The tubular housing 11 of the aspirating cuspidor 10 more specifically comprises a first hollow portion 25 including the end 12 of a generally nipple-shaped configuration for connection to the source of suction 13. The housing 11 also includes a second hollow elongate tube portion 26 one end of which is secured to and extends within the other end of the first portion 25 in telescoping relationship and in axial alignment therewith to define the ejecting passageway 15 (as may be seen clearly in cross-section in FIG. 3 and in dotted lines in FIG. 2) and the other end 14 of which receives the replaceable ejecting member 22.

The hollow interior of the other end of the first portion 25 of the housing 11 (as may be seen in FIG. 3) is of greater cross-sectional dimensions than the second portion 26 of the housing 11 so as to provide an air space within the first portion 25 and around the second portion 26 which extends therein for creating an aspirating suction through the second portion 26 and the ejecting passageway 15.

The venting ports 20 and 21 are formed in the first portion 25 of the housing 11 and are preferably at least two in number and are equally spaced therearound. These venting ports 20 and 21 overlie the telescoping end of the second portion 26 of the housing 11 which extends within the first portion 25 of the housing 11 and communicate with the aforesaid air space around the first portion so that the aspirating suction will be created around the telescoping end of the second portion 26 and out of the direct line of the ejecting passageway 15 to prevent the 4. escape of saliva, water and foreign matter through the ports.

As stated above, the ejecting passageway 15 must be of sufficiently high volume to accommodate the flow of saliva, water and foreign matter therethrough and it has been found desirable that this ejecting passageway have a cross-sectional diameter of at least about one-fourth inch and preferably between one-fourth inch and one-half inch. With this volume in the ejecting passageway 15, a suction pressure of approximately 10 to 15 inches water column has been found to be suitable.

In the preferred form of this invention, the second portion 26 of the housing 11 of the aspirating cuspidor 10 is bent intermediate the ends thereof to form an angle of approximately to provide ease in handling by the patient and insertion of the aspirating cuspidor into the mouth.

In use, a patient may be positioned in a supine position or a semi-reclined position and may hold the aspirating cuspidor 10 of this invention in his hand for periodic use when indicated and while his teeth are being worked on by the dentist or the dental assistant. When use is indicated, such as after a flushing or washing of the mouth or teeth by the dentist or his assistant to remove foreign matter from the teeth and to rinse out the mouth, the pa tient may insert the replaceable ejecting portion 22 into his mouth and seal his lips therearound whereby the aspirating suction which has been created therethrough will eject the saliva, water and foreign matter from his mouth without the need to expectorate and without the necessity of the patient moving his head from the completely reclined or semi-reclined position. When the aspirating cuspidor is inserted in the mouth, excessive and discomforting suction will not be created in the patients mouth because of the venting ports 20 and 21 which will vent the suction created in the housing 11 by the suction source 13. Also, the above-described location of the venting ports 20 and 21 will prevent leakage of the saliva, water and foreign matter as it passes through the ejecting passageway 15 in the housing 11.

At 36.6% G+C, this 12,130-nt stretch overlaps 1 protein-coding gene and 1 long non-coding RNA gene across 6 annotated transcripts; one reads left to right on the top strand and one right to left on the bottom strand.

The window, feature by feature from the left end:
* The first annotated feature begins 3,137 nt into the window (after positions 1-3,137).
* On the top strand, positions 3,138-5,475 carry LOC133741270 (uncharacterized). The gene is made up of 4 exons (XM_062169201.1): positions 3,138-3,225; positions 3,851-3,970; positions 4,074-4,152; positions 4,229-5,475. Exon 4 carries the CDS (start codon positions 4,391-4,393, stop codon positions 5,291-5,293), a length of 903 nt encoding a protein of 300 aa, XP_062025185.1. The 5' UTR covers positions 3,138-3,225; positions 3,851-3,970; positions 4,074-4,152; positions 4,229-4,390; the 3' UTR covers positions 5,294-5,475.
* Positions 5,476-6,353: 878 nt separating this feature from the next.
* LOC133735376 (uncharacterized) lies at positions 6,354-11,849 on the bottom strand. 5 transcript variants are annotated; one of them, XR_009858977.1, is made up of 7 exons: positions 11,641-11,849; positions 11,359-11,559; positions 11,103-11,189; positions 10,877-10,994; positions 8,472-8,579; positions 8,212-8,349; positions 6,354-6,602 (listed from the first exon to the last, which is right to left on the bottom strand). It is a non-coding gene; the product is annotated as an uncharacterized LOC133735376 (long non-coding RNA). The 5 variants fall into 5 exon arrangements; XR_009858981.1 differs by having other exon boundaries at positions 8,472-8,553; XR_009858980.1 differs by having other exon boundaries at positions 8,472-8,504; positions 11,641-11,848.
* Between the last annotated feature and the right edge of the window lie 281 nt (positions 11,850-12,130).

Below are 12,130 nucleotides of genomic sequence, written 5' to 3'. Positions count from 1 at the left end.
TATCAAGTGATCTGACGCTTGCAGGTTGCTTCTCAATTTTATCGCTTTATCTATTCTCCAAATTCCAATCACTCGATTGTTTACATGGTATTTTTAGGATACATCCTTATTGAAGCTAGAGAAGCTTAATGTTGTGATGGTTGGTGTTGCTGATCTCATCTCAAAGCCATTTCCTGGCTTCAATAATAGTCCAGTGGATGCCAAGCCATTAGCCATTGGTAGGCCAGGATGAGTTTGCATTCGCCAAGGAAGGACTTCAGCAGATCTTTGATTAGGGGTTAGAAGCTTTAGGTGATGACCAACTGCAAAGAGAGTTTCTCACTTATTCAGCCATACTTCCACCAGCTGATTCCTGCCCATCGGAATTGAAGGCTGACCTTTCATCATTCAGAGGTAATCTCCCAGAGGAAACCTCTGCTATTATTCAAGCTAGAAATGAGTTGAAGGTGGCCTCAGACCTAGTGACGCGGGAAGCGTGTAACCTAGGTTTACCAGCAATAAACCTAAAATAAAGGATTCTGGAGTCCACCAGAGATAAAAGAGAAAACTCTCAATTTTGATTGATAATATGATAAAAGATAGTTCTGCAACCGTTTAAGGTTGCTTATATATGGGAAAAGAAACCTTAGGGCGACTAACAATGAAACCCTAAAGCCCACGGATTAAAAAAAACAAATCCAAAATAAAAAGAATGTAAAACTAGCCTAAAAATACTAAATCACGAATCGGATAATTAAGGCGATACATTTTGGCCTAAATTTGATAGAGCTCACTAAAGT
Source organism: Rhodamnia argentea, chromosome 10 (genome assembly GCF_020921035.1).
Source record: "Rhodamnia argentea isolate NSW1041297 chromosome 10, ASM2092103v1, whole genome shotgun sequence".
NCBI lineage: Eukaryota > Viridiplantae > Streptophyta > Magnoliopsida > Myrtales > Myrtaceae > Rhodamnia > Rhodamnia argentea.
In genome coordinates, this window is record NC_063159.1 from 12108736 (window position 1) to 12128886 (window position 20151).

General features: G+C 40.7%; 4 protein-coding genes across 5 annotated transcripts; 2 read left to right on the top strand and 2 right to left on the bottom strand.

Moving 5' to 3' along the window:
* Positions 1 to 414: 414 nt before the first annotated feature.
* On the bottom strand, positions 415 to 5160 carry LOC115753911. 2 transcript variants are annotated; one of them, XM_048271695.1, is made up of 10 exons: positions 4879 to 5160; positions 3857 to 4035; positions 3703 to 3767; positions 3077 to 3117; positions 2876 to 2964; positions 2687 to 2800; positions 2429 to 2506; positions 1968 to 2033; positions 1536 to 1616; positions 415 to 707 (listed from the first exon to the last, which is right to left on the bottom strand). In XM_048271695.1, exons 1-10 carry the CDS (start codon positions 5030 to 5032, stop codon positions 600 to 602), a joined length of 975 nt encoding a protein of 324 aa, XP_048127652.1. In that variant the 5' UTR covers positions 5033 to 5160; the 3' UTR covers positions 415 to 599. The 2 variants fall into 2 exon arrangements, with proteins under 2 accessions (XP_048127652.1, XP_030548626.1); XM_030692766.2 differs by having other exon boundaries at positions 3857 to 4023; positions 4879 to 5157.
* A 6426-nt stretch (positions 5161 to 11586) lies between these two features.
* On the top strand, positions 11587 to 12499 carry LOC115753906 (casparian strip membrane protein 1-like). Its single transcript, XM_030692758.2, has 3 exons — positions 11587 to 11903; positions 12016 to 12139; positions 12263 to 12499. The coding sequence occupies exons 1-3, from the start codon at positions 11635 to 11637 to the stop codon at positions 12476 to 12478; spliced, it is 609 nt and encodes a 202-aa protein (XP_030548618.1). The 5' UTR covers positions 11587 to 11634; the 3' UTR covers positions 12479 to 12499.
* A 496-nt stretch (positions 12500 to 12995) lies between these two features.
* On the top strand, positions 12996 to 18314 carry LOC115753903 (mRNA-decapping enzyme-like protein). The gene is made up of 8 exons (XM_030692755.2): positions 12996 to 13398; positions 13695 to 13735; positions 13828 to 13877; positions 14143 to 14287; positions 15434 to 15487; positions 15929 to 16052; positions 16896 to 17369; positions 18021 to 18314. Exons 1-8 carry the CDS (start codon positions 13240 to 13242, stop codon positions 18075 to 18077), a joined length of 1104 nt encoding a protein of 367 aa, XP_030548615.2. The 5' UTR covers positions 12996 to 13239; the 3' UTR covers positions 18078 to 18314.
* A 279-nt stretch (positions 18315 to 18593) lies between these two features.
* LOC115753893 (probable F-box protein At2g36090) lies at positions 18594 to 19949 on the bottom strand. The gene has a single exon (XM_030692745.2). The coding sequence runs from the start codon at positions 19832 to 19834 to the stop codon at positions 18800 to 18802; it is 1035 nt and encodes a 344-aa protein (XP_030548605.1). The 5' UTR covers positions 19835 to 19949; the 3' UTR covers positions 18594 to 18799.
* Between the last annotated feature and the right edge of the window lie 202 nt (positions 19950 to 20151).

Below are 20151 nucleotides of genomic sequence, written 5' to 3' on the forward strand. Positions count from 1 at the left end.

Advantageously, the aspirating cuspidor of this invention may also be used as an evacuation means for removing large particles of foreign matter from the mouth and from between the teeth which requires an increased or greater amount of suction than would normally be required for its use as an aspirating cuspidor. For this purpose, the patient or dental assistant may simply place his fingers over the venting ports 20 and 21 allowing a direct suction, instead of an aspirating suction, to be created through the ejecting member 22 which will be much stronger than the normal aspirating suction and will remove the large particles from the mouth. However, in this type of evacuating operation, care must be taken by the patient or dental assistant not to cause damage to the mouth due to the increased force of the direct suction created therein.

As may be seen, this invention has provided for the first time a portable aspirating cuspidor which may be placed in a patients mouth for ejecting excessive saliva, water and foreign matter therefrom without the need of the patient to expectorate and without the need of the patient to move his head from a fully reclined or semi-reclined position.

In the drawings and specification, there has been set forth a preferred embodiment of this invention and, although specific terms are employed, they are used in a descriptive sense only and not for purposes of limitation.

What is claimed is: